The allocation is in addition to the more-than-$200 million already allocated for the Arrow and David’s Sling missile defense systems, jointly developed by Israel and the United States.

“This funding sends a strong message, to both our enemies and allies, by providing more total dollars than ever before toward these rocket and missile defense programs,” Rothman said.

Rep. Bill Pascrell Jr. (D-8) voted for the bill, but Rep. Scott Garrett (R-5) joined with other House Republicans in opposing the bill because of other spending attached to it.

“At a time when American families are making personal sacrifices to reduce their family budgets and cut back expenses, I could not in good conscience vote for a federal spending bill that fails to do the same,” Garrett said in a statement to the Standard. “It’s unfortunate that the Iron Dome defense system had to be attached to such a controversial spending bill. I have long advocated separating U.S. funding assistance for Israel’s defense from contentious measures like the bill voted on last week.”

Palestine: To be or not to be

Two South American countries last month recognized the state of Palestine on the 1967 armistice lines. Increasingly, voices within the Palestinian Authority are calling for unilateral recognition by the United Nations of a Palestinian state, bypassing negotiations with Israel. The unilateral threats have been condemned in Washington, where members of Congress have begun to reconsider Palestinian financial aid.

Palestinian aid is important to U.S. and Israeli interests, as well as the Palestinians and peace process, Rothman said. “However, should the Palestinian Authority take unilateral actions, such as declaring itself a state without a prior agreement with the Jewish State of Israel, then the United States must seriously re-examine whether the Palestinian Authority is an appropriate recipient of U.S. foreign aid.”

Rothman called the South American recognition of Palestine “misguided and unhelpful” and said it would have “no practical effect” other than to draw negative attention from the United States.

“Instead of making pointless threats to unilaterally declare statehood, the Palestinian Authority must demonstrate its seriousness as a partner for peace with Israel and return to direct negotiations with Israel without preconditions and to resolve these matters in the interest of both parties,” he said.

Garrett also lashed out against Palestinian unilateral moves in a statement to the Standard, saying that such moves undermine the peace process and cause instability.

“This year, terrorists based in Gaza have fired hundreds of rockets and mortar shells into Israeli communities,” he said. “These human rights violations cannot be overlooked and I believe the P.A. has an obligation to discontinue attacks on Israel and affirm Israel’s right to exist as a sovereign state.”

Garrett and Rothman joined 50 other House members in co-sponsoring a resolution, which passed a vote on Wednesday, in support of “a negotiated solution to the Israeli-Palestinian conflict and condemning unilateral measures to declare or recognize a Palestinian state, and for other purposes.” The resolution also calls on President Obama to deny recognition of a unilaterally declared Palestine and oppose global recognition.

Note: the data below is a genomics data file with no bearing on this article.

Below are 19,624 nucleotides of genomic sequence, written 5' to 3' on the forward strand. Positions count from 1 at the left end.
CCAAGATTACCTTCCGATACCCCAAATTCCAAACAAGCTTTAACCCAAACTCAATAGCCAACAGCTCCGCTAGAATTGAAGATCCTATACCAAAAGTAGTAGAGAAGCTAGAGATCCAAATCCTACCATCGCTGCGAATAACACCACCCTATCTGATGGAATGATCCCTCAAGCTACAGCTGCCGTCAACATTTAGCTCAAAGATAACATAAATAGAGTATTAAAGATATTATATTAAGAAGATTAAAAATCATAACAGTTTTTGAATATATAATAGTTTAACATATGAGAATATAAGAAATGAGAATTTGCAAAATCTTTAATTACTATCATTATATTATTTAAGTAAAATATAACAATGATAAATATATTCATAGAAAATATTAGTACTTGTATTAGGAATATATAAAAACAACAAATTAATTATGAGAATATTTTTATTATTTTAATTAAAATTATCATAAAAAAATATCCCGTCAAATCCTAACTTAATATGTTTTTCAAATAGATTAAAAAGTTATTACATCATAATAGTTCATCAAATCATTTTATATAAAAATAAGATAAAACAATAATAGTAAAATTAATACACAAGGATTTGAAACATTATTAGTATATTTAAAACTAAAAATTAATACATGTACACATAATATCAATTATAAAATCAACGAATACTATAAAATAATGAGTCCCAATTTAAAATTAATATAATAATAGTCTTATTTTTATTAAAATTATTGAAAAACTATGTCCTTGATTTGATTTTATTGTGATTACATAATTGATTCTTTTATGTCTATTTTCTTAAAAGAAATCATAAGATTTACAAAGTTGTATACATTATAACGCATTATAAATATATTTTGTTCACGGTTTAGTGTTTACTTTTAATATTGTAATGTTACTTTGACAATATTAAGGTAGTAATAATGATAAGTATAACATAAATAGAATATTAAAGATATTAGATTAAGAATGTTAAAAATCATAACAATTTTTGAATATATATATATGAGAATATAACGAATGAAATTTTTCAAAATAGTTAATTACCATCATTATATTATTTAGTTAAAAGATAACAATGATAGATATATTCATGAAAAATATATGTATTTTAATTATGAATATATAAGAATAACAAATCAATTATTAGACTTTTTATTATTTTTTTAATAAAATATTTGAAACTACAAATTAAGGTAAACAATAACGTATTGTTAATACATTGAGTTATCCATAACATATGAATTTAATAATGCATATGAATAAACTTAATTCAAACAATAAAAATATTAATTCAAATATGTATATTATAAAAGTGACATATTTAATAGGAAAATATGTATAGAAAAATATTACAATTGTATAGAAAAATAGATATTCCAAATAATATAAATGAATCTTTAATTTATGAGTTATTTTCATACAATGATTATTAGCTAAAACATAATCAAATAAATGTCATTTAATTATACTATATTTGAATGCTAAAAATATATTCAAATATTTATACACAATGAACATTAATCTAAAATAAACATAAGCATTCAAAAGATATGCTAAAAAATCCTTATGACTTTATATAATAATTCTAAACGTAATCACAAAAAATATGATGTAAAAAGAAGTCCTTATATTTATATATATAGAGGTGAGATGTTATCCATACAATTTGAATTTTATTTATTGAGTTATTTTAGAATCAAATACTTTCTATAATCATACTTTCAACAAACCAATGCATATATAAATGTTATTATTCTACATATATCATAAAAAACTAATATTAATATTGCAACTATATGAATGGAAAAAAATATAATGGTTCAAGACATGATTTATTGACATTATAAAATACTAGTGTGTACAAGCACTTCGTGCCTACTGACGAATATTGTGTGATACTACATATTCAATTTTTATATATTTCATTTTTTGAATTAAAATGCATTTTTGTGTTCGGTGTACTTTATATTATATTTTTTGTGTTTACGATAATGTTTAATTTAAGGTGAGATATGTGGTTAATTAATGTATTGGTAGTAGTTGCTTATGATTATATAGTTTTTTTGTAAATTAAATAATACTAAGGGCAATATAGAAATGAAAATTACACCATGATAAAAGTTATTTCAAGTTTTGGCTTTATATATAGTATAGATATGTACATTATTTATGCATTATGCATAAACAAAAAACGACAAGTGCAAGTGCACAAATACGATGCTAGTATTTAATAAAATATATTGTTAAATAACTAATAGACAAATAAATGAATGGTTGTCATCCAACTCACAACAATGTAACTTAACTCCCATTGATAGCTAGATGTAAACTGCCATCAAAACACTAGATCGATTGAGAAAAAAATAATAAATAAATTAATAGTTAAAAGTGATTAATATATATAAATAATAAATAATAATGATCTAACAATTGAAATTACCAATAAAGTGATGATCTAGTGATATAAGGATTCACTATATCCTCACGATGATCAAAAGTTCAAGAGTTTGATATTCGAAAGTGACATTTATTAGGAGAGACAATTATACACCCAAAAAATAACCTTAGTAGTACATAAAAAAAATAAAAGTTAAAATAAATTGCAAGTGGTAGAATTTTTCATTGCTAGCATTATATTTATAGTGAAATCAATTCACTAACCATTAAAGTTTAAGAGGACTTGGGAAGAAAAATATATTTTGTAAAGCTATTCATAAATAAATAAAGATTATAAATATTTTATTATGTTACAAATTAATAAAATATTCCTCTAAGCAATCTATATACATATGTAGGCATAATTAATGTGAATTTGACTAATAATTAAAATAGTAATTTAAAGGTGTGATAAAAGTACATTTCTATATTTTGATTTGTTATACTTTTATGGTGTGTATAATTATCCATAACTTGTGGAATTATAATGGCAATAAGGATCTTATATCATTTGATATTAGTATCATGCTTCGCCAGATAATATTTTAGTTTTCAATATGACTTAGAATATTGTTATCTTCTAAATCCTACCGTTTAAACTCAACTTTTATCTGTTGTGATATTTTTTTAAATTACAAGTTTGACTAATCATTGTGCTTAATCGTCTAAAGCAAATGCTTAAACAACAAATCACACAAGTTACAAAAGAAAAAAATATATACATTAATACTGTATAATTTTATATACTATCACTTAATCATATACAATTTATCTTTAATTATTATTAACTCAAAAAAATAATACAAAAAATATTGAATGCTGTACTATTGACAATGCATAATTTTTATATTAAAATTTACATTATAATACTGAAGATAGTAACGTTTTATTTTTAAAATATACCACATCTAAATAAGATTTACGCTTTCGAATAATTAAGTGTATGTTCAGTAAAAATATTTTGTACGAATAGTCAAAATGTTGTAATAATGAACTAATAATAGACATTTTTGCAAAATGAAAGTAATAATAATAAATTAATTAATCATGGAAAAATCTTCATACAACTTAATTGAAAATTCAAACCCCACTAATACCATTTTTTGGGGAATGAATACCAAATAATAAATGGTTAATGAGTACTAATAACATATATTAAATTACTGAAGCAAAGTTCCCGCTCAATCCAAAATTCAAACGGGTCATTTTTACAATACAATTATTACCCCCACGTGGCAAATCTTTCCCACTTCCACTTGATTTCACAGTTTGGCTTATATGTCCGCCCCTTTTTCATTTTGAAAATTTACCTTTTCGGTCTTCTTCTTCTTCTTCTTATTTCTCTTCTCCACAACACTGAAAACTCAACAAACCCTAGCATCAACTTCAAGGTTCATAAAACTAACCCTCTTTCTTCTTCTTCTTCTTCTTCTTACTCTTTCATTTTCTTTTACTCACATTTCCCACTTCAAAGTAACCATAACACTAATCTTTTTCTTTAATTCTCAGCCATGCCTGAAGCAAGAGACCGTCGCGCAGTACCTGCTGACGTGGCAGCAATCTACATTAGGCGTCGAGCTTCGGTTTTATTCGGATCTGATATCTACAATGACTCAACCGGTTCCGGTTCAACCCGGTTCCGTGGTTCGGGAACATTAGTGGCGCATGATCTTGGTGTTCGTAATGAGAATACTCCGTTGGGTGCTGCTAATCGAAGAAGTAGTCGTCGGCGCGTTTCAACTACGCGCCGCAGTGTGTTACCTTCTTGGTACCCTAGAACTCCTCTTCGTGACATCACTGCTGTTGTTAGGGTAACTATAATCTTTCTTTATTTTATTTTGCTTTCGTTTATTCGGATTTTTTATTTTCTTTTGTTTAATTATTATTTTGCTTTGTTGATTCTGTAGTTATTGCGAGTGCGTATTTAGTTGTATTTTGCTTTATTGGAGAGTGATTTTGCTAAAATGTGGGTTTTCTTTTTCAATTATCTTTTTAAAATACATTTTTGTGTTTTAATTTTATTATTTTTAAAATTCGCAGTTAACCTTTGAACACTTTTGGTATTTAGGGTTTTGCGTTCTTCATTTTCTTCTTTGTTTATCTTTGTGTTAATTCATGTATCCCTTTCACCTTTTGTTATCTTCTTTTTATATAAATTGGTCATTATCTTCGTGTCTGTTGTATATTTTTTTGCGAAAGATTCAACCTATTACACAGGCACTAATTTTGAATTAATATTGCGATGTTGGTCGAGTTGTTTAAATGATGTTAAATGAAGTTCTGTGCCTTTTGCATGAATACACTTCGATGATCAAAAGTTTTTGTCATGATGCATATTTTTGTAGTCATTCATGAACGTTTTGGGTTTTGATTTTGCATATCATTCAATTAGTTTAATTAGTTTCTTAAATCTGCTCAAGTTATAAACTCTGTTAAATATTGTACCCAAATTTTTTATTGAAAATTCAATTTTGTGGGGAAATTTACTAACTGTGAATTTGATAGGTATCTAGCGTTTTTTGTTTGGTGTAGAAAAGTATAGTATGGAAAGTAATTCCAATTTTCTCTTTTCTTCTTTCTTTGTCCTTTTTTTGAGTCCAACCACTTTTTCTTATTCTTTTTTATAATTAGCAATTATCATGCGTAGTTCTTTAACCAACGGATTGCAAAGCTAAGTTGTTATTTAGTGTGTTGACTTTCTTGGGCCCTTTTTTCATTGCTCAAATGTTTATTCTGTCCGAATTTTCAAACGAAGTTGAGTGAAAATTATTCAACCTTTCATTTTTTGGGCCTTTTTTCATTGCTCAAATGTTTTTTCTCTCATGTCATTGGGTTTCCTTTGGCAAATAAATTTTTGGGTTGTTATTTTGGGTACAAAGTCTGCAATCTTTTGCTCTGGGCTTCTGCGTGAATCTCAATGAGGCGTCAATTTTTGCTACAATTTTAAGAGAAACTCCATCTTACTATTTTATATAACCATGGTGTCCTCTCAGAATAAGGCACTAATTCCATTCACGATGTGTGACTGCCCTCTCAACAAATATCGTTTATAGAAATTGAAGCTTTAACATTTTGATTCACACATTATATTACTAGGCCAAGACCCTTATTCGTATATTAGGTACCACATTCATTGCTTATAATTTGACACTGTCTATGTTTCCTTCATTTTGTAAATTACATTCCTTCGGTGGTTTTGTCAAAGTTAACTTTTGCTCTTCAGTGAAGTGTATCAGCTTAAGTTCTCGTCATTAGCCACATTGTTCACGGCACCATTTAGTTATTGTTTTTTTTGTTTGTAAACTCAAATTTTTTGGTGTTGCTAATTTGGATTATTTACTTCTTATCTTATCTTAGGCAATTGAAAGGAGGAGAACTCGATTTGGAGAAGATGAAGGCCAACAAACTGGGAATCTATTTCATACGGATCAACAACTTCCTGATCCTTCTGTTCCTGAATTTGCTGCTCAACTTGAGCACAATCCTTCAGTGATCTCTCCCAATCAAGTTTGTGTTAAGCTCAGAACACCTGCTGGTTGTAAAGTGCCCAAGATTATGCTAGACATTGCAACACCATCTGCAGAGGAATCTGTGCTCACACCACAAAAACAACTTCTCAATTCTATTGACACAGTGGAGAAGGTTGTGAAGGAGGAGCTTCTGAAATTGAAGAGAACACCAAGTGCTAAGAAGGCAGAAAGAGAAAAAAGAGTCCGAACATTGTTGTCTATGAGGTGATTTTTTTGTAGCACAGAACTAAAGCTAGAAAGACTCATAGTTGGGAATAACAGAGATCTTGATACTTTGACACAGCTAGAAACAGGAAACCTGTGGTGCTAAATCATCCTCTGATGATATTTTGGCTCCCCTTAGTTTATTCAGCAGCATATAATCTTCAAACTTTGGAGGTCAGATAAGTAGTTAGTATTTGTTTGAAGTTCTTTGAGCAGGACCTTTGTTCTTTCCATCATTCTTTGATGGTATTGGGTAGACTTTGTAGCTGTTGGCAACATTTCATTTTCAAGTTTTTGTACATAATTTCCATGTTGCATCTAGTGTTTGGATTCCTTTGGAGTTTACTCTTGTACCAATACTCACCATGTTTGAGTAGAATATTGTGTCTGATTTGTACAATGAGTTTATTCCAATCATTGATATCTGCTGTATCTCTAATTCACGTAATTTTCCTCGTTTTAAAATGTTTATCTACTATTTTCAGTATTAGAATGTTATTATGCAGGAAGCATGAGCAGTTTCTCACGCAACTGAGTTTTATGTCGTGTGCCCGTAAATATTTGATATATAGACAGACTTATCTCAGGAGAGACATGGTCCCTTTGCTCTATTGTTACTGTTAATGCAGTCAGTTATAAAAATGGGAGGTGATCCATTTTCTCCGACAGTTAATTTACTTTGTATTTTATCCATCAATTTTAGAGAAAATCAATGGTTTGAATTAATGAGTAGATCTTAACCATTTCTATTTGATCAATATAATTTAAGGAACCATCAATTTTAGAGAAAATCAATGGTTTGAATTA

A primer on Palestinian statehood

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Israeli soldiers scuffle with Palestinians during a demonstration near the west bank village of Beit Omar on Aug. 13. Najeh Hashlamoun/Flash 90

The Palestinian Authority in mid-September is expected to ask the U.N. Security Council to formally recognize it as a state.

Some analysts warn that such a request will set off a new paroxysm of violence in the west bank and Gaza, and perhaps even on Israel’s streets.

Here is a guide to what might happen, and what it might mean.

Q. What do the Palestinians want the United Nations to recognize?

A. The Palestinians want recognition of a “State of Palestine” in all of the west bank, Gaza, and eastern Jerusalem. The west bank is part of the area originally designated for a “Palestinian Arab” state in the Nov. 29, 1947, U.N. partition resolution. It was seized by Jordan during Israel’s War of Independence and held by it until it was captured by Israel in the June 1967 Six-Day War. Today, it includes lands on which Jewish settlements now sit. The two halves of Jerusalem were effectively annexed by Israel, but the international community views it as occupied territory. (Jerusalem, under the 1947 resolution, was to be an international city, belonging to no individual state.) In total, more than 600,000 Jews reside in eastern Jerusalem and the west bank.

Q. What’s the legal process for becoming a state?

A. The U.N. Security Council’s approval is required to become a U.N. member state. The United States, which is one of the 15-member council’s five permanent, veto-wielding members, has promised to veto a Palestinian statehood resolution.

Q. Is there a way for the Palestinians to overcome a U.S. veto?